An “interview” with Joseph

God has been leading me to study Joseph’s story in Genesis 37-45 for the past several days. But the more I delve into these scriptures, the more my mind wants to fill in the blanks from Joseph’s perspective. My writer mind wants to “hear” and “see” the set, dialogue and action with exposition in order to really understand what’s going on. I wanted to climb inside Joseph’s head to guess at what he could have been thinking because Godly responses come from Godly thinking. What must Joseph have been thinking as he was sold into slavery and thrown in prison after an unjust accusation? What was he thinking about in jail? This is the imaginary interview of Joseph, son of Rachel and Jacob, when he is middle-aged, long after leaving Egypt’s feminine, when his family settled in Egypt.


Me: Joseph, thank you for agreeing to answer some questions about the challenges you faced when you were a teenager and in your 20s as told in Genesis.

Joseph: My pleasure. I’m happy to share what God taught me.

Me: Tell me what was going through your mind as the slave drivers were hauling you away while your brothers watched.You were 17 and had never lived away from your family at that point.

Joseph: I was utterly terrified. For weeks. I held out hope that one of my brothers would confess what they had done to my dad and he would come looking for me, but as time passed, I realized that wasn’t going to happen. I also realized that my dad never made me work hard like my older brothers, and I didn’t know I was capable of it until my experience in Egypt. It actually gave me some confidence. By the time I was 23, my life wasn’t all that bad. I was learning a lot about how to do administrative work and was enjoying that.

Me: Your boss, Potiphar, promotes you to running his entire household.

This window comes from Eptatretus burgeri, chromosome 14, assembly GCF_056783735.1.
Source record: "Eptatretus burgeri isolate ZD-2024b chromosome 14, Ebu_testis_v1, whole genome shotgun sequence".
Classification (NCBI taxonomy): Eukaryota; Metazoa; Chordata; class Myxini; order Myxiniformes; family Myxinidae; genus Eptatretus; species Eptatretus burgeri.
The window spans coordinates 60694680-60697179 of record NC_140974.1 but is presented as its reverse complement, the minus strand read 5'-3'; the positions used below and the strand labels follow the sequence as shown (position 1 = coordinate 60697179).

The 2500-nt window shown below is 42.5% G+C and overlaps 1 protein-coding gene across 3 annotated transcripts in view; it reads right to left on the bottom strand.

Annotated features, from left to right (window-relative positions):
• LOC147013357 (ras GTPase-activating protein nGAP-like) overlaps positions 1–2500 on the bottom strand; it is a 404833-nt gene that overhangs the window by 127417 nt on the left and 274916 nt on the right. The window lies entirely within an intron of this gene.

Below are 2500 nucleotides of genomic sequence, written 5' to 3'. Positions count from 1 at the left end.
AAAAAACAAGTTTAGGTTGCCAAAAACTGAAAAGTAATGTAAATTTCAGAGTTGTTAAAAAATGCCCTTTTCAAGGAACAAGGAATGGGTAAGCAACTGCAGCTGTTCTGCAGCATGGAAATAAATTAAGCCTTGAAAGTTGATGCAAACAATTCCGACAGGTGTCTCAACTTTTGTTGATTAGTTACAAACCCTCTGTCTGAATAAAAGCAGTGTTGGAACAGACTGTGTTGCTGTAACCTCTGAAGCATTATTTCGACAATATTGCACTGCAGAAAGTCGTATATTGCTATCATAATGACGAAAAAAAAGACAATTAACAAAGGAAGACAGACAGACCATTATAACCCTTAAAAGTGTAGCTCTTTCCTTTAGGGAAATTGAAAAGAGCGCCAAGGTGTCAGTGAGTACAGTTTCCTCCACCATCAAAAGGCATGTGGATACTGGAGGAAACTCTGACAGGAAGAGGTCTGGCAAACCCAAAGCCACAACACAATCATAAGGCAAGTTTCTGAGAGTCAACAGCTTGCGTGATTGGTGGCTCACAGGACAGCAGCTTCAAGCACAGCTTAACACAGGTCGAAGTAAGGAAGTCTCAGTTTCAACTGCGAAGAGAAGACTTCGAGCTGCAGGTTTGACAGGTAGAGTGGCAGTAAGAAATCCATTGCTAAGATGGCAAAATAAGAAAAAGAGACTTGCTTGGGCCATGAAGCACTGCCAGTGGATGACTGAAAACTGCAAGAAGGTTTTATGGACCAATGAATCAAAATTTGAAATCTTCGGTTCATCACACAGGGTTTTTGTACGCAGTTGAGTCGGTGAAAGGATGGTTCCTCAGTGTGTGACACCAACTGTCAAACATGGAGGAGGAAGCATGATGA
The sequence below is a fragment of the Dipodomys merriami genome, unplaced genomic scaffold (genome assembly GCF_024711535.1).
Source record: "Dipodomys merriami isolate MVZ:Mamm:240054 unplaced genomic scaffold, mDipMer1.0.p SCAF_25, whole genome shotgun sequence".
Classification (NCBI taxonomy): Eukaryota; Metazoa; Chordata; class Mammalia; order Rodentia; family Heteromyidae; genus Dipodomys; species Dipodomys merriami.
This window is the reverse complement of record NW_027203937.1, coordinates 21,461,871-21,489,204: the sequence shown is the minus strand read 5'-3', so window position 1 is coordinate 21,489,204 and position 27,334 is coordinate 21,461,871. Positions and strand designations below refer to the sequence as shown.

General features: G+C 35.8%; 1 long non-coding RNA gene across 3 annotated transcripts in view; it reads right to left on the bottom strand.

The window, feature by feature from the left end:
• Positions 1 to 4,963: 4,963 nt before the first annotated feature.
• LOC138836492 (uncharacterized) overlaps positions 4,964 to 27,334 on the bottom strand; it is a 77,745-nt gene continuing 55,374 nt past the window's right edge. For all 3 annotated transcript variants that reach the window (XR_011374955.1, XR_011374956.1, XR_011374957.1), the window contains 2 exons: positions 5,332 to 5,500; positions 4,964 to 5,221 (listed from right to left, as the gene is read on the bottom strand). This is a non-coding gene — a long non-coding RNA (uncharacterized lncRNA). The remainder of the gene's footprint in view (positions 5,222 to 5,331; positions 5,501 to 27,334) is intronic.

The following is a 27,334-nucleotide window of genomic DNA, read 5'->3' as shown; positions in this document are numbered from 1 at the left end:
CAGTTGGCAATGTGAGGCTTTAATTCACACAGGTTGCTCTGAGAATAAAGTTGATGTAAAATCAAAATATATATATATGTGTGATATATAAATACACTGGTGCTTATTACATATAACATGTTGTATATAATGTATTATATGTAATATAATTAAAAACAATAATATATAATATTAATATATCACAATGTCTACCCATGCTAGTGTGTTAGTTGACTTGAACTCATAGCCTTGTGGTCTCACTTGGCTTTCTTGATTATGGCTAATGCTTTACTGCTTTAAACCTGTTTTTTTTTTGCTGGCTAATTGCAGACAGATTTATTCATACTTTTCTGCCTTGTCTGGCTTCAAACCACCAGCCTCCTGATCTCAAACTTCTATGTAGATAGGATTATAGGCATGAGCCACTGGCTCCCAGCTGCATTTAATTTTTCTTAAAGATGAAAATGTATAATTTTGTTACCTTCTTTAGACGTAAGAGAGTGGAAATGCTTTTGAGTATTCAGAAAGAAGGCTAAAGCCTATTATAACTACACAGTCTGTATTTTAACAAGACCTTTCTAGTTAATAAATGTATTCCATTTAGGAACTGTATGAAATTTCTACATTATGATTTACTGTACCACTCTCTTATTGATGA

Joseph: I knew that wasn’t going to end well. You see, Potiphar and his wife, Darla didn’t hide their horrible relationship from me. They fought all the time. I think the reason Potiphar put me in the position that he did was so he didn’t have to deal with her on a daily basis.

Me: When you were in charge of Potiphar’s house, you weren’t surprised when Darla was ah, (throat clear) eager for your attention.

Joseph: I tried to ignore her. That didn’t work. She watched my every move and waited. Yes, she was beautiful, and yes, I thought seriously about sleeping with her. (he smirks) In some ways, it might make my circumstances easier. But when I prayed to God about this, a peace I can’t explain came over me.

Me: peace?

Joseph: Yeah, a peace and a strong desire to do the right thing. God somehow strengthened me and in my heart I knew He didn’t want me to do it. God had protected me thus far since I had been kidnapped, so I knew I needed to continue to trust in him no matter what. My future wasn’t in Darla’s control or Potiphar’s. My future was in God’s control.

Me: And then Darla comes after you again, you flee, leaving your robe, and then she goes running her mouth to Potiphar about how you “assaulted” her.

Joseph: Not fun. I admit, I entertained some fantasies about sneaking up on her in the night with a dagger after she accused me. (laughs) At least I didn’t have to deal with her anymore in prison! I think God gave me that particular way out of the temptation. It was easier to live with being falsely accused by some idiot than be truthfully accused by God who was protecting me. Plus, I knew I was obeying God, which gave me the peace I needed. And I got to know the baker and cup-bearer to the Pharaoh, and oh man the stories I could tell about them.

Me: So are you saying that as you continued to obey and trust God, He was giving you peace despite your crazy circumstances?

Joseph: As strange as that sounds, yeah, that’s how it felt.

Me: Actually that doesn’t sound strange at all.